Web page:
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Wall Street: Up or Down, Low Income New Yorkers Losing Either Way

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 By Michael Clifford/Chris Thomas, Contact
March 5, 2007

Today's opening bell on Wall Street could say a lot about the strength of our economy, but a new study finds very poor New Yorkers are losing either way. The study, by McLatchy Newspapers, finds the number of Americans living in severe poverty has now reached a 32-year high, despite the recent economic recovery. Mark Dunlea with the Hunger Action Network of New York State says the economic gap keeps widening, not just between rich and poor, but for middle-income New Yorkers as well.

"The poor have already lost. The problem is how much danger the middle class is in, given that people are just hanging on, and now there is discussion of possibly moving to recession. That's a very frightening situation."

A study of 2005 census numbers finds the number of Americans now living in severe poverty has reached a 32-year high, and New York ranks third for the number of very poor residents. This is the first time poverty numbers have gone up during a period of economic recovery, according to Arloc Sherman with the Center on Budget Policy and Priorities, and he says there needs to be a shift in national priorities.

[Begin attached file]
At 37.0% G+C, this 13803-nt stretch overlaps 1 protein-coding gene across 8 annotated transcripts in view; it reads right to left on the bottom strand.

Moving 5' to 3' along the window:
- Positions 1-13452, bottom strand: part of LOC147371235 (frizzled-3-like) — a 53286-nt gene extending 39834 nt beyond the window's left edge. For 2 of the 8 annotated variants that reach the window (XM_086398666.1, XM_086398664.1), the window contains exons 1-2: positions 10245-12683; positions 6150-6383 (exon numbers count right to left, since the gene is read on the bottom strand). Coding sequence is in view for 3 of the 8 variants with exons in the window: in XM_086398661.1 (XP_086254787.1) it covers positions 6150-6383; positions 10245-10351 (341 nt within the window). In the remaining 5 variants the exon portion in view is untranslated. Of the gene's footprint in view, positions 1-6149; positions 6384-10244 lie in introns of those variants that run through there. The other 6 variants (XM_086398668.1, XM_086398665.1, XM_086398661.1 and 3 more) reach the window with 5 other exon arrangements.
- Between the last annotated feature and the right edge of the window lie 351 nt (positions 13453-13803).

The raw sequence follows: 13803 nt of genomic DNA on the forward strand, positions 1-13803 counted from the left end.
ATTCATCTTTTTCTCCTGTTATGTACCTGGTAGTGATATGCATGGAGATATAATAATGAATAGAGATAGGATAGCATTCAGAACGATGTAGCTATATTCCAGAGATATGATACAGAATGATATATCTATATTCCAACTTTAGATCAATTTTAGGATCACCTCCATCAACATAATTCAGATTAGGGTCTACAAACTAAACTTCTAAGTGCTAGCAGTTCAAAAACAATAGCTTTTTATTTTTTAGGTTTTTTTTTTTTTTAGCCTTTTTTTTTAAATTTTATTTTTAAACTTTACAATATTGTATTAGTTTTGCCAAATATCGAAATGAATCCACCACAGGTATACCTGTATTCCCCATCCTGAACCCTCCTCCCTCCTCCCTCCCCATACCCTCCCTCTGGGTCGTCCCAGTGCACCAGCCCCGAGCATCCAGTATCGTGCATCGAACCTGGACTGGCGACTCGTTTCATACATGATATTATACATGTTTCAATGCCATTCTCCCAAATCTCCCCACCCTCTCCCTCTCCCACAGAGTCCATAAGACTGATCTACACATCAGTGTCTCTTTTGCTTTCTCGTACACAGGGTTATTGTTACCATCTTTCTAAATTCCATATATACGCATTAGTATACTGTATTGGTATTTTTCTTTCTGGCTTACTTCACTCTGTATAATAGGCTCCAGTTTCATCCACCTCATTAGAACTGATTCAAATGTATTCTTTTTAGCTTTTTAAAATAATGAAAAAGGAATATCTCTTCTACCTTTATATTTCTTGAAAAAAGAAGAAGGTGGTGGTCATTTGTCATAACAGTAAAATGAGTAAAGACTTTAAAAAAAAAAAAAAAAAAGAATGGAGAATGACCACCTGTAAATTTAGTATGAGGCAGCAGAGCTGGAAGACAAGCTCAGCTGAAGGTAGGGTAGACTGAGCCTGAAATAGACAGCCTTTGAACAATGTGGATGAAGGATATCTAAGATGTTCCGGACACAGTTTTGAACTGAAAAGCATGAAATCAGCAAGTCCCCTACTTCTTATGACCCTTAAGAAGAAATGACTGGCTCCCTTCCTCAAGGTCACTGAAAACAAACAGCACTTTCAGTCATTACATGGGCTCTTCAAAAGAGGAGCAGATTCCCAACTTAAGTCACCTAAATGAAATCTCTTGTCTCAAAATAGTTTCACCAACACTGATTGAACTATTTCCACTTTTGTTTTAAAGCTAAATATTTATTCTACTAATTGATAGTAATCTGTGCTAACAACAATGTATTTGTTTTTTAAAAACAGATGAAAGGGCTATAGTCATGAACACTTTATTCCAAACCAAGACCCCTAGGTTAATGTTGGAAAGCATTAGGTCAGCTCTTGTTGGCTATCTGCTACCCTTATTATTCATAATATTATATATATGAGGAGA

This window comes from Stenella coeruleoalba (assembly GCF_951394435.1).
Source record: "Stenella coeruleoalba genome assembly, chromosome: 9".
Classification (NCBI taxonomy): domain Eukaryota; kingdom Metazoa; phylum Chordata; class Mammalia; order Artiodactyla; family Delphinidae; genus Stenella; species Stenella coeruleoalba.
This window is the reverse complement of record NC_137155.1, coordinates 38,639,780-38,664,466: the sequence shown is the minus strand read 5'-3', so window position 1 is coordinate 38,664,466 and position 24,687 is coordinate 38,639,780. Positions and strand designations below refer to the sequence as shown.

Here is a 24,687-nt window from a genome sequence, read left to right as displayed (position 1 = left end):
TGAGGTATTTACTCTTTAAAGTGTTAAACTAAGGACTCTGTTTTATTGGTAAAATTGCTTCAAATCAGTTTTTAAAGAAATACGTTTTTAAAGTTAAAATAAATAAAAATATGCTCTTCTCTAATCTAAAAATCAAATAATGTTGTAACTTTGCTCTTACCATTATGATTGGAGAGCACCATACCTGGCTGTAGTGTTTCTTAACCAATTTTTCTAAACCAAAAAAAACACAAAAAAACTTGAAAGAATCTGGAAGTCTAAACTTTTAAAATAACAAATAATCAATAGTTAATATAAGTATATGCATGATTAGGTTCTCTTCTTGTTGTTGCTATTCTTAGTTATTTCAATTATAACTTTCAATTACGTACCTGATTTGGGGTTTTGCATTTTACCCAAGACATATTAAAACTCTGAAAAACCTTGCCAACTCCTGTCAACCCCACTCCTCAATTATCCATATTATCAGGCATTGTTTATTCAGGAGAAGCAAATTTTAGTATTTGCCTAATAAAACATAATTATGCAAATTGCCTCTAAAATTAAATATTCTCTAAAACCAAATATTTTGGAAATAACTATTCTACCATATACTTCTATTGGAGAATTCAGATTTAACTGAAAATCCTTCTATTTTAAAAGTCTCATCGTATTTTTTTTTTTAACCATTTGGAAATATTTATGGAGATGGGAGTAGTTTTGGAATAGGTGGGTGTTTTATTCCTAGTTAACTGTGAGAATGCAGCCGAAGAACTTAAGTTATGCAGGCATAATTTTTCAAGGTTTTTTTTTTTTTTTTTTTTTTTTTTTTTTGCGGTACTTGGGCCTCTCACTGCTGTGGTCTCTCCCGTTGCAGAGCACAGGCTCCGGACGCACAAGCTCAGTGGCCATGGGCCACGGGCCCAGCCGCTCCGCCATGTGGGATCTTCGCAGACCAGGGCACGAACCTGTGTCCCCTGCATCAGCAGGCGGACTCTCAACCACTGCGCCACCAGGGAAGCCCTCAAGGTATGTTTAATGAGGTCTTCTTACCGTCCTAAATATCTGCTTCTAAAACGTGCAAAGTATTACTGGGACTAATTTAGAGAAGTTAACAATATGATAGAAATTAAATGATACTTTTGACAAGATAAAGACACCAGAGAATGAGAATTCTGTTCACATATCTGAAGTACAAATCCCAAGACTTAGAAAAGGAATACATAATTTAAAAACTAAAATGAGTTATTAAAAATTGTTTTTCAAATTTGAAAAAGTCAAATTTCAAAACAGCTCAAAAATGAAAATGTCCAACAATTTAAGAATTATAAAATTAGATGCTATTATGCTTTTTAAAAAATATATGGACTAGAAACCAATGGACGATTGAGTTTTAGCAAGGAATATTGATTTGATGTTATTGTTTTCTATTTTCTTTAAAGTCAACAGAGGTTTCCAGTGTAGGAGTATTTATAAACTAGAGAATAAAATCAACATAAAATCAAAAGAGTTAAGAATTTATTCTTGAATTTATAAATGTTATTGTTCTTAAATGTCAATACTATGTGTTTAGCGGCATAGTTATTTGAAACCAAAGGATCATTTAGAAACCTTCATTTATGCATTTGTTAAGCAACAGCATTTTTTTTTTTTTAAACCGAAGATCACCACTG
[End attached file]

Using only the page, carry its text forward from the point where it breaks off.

"Do we patch up some of the safety net at the bottom? The place where we have ample funds, where we've been directing hundreds of billions and even trillions of dollars, has been towards tax cuts especially toward the very wealthiest Americans."

Dunlea gives credit to New York's new governor for early moves on healthcare and adding money for emergency food programs, but he says Spitzer needs to do more on housing and welfare.

"We've not seen from Governor Spitzer a really heavy investment yet in anti-poverty programs, starting with poverty in upstate New York, but you know poverty wherever it occurs. We have lots of poverty in Westchester County, New York City, Nassau and Suffolk counties."

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